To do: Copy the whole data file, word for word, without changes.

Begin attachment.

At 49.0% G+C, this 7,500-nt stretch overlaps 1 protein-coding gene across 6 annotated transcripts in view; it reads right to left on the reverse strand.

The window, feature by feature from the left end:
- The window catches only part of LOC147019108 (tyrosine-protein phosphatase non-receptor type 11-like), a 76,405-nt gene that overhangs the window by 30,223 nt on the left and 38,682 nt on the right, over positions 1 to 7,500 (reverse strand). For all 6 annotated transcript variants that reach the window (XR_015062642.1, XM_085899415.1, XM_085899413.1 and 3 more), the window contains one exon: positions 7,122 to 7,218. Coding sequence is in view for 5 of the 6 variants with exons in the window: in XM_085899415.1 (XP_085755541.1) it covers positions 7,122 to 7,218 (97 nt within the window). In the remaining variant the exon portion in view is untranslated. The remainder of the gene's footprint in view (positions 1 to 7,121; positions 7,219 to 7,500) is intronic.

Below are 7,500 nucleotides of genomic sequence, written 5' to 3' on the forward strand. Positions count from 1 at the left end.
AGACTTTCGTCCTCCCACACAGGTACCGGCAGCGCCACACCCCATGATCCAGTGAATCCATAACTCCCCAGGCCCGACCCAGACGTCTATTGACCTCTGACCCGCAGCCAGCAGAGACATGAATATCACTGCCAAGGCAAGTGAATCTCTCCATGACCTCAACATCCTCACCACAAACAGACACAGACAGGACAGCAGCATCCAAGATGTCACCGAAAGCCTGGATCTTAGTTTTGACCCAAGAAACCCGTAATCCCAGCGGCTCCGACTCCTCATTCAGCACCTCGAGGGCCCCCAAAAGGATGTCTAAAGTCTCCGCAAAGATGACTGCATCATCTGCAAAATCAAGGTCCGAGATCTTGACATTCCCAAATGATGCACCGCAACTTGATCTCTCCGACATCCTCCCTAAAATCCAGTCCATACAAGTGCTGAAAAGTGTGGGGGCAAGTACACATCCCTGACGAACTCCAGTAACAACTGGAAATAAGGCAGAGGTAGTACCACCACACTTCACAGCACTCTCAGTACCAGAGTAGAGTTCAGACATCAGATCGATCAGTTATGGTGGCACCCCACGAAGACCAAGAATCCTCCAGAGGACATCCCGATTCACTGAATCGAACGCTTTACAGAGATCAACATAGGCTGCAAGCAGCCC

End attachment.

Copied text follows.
At 49.0% G+C, this 7,500-nt stretch overlaps 1 protein-coding gene across 6 annotated transcripts in view; it reads right to left on the reverse strand.

The window, feature by feature from the left end:
- The window catches only part of LOC147019108 (tyrosine-protein phosphatase non-receptor type 11-like), a 76,405-nt gene that overhangs the window by 30,223 nt on the left and 38,682 nt on the right, over positions 1 to 7,500 (reverse strand). For all 6 annotated transcript variants that reach the window (XR_015062642.1, XM_085899415.1, XM_085899413.1 and 3 more), the window contains one exon: positions 7,122 to 7,218. Coding sequence is in view for 5 of the 6 variants with exons in the window: in XM_085899415.1 (XP_085755541.1) it covers positions 7,122 to 7,218 (97 nt within the window). In the remaining variant the exon portion in view is untranslated. The remainder of the gene's footprint in view (positions 1 to 7,121; positions 7,219 to 7,500) is intronic.

Below are 7,500 nucleotides of genomic sequence, written 5' to 3' on the forward strand. Positions count from 1 at the left end.
AGACTTTCGTCCTCCCACACAGGTACCGGCAGCGCCACACCCCATGATCCAGTGAATCCATAACTCCCCAGGCCCGACCCAGACGTCTATTGACCTCTGACCCGCAGCCAGCAGAGACATGAATATCACTGCCAAGGCAAGTGAATCTCTCCATGACCTCAACATCCTCACCACAAACAGACACAGACAGGACAGCAGCATCCAAGATGTCACCGAAAGCCTGGATCTTAGTTTTGACCCAAGAAACCCGTAATCCCAGCGGCTCCGACTCCTCATTCAGCACCTCGAGGGCCCCCAAAAGGATGTCTAAAGTCTCCGCAAAGATGACTGCATCATCTGCAAAATCAAGGTCCGAGATCTTGACATTCCCAAATGATGCACCGCAACTTGATCTCTCCGACATCCTCCCTAAAATCCAGTCCATACAAGTGCTGAAAAGTGTGGGGGCAAGTACACATCCCTGACGAACTCCAGTAACAACTGGAAATAAGGCAGAGGTAGTACCACCACACTTCACAGCACTCTCAGTACCAGAGTAGAGTTCAGACATCAGATCGATCAGTTATGGTGGCACCCCACGAAGACCAAGAATCCTCCAGAGGACATCCCGATTCACTGAATCGAACGCTTTACAGAGATCAACATAGGCTGCAAGCAGCCC